An article in USA Today struck me as extremely relevant to our journey toward a sustainable and efficient world. I don’t think there is a single professional I know that would disagree with that goal … the only disagreement would be how we pay for it.
Getting anything changed requires the art of negotiation and navigation of complex politics. That requires winning the votes to get things done. And, if any recent voting comes to mind, I am sure you will agree with me that perceptions are seldom based upon solid facts. One of my recent blogs pointed out that even the assumption that the world is round has its critics.
How can it be that a world dominated by the internet and with information as freely available as it is that we can be this misinformed? Could it be that we have a world view and filter what we see and hear to support that point of view?
Critical thinking seems to get a bad rap when it points out how silly things we hold dear really are once you really look at them. Some of my religious progressive friends like to taunt others with the seasonal assumption that a star literally stopped in its progression in the heavens to point to the birth of Jesus.
Sorry if I offended any of you … remember, I couched that as a progressive friend of mine. That would seem safe, right? What if I told you that I believed the story of a star or even a planet if you prefer stopped in its path?
See the pattern? Our son’s favorite play is Wicked. My favorite part of this is the soliloquy by the Wizard in the song Wonderful where he states: “Where I come from, we believe all sorts of things that aren’t true. We call it history. A man’s called a traitor or liberator. A rich man’s a thief or philanthropist. Is one a crusader or ruthless invader? It’s all in which label is able to persist. There are precious few at ease with moral ambiguities, so we act as though they don’t exist.”
I don’t know about you, but it seems to me that there are three things that become really challenging in our lives as we get older. The first is that we lose our memory. I can’t remember the other two.
The internet seems awash in things to make our lives simple. Using everyday household items in ways we never thought about. They are called “Hacks” because someone unlocked a now obvious secret to life through creative uses of things. Some are downright dangerous and could qualify for the Darwin Awards.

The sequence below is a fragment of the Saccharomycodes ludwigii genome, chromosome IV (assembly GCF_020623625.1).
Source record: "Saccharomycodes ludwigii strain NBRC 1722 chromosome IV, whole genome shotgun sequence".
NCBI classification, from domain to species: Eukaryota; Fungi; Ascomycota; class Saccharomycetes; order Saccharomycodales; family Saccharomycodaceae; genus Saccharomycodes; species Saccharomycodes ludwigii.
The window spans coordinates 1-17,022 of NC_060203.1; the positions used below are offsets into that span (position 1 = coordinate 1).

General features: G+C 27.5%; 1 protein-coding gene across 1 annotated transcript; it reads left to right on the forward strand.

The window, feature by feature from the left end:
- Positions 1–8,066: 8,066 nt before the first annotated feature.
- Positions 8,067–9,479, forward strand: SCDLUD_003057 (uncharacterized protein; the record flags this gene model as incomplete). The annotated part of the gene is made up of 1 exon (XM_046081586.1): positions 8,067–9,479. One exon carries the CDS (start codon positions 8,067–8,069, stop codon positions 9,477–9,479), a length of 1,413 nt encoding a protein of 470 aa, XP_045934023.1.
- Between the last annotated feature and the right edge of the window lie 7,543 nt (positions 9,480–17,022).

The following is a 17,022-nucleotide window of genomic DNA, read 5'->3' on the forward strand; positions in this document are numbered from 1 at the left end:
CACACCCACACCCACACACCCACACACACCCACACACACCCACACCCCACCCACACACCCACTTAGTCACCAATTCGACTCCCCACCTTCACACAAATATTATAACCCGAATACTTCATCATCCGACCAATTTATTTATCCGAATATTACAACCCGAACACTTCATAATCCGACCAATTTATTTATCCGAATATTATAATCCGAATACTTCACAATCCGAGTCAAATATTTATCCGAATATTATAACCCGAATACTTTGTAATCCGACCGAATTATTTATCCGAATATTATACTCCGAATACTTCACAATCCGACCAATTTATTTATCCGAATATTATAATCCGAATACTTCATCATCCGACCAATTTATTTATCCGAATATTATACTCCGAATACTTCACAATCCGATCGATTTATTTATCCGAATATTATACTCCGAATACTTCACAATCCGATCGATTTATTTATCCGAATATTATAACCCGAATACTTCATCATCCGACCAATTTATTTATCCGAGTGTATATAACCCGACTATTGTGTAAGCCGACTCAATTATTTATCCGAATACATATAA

When I moved to the South about 35 years ago I was told about all the ways food was served at Waffle House and taken to one as a part of my indoctrination. I have blogged about the wonderful employee culture at these places.
It is amazing all the ways people order their breakfast. How can the cook remember all the specifics? They have an official hack posted in the restaurant and the short order cooks memorize it. They need to. I have seen the cheat sheet on the wall near the grill. Here is a picture of it someone took.
I love these breakfast places compared to regular sit down restaurants. There is something incredibly social about being right in the midst and across from all the action. So, one morning I got there very late and decided to order lunch: a bacon, lettuce and tomato sandwich on plain white bread … not toasted.
The waitress took my order and blurted: One BLTNT … and I thought … hmmm … clever shorthand.
Unfortunately, the tomato was so fresh and juicy it leaked through the bottom slice of bread so when I got it I could not get it off the plate. I chirped: SOB and she looked at me … and then I explained: Soggy On the Bottom.
In her heavy southern accent and with her shoulders thrown back in utter disgust she says: Well S .. H .. I .. T!
I looked at her quizzingly … so she explains: “Should Have had It Toasted!”
Almost everyone attending college takes an economics course and hears at least one lecture on the “law of supply and demand” in which the phrase the invisible hand will be ascribed to a legend in the field: Adam Smith as expressed in the Wealth of Nations. The energy industry has a long history of a love-hate relationship to this invisible hand. We invented demand response to limit the price spikes when demand exceeded supply and we came up with incentive rates to increase demand when supplies were in excess of that.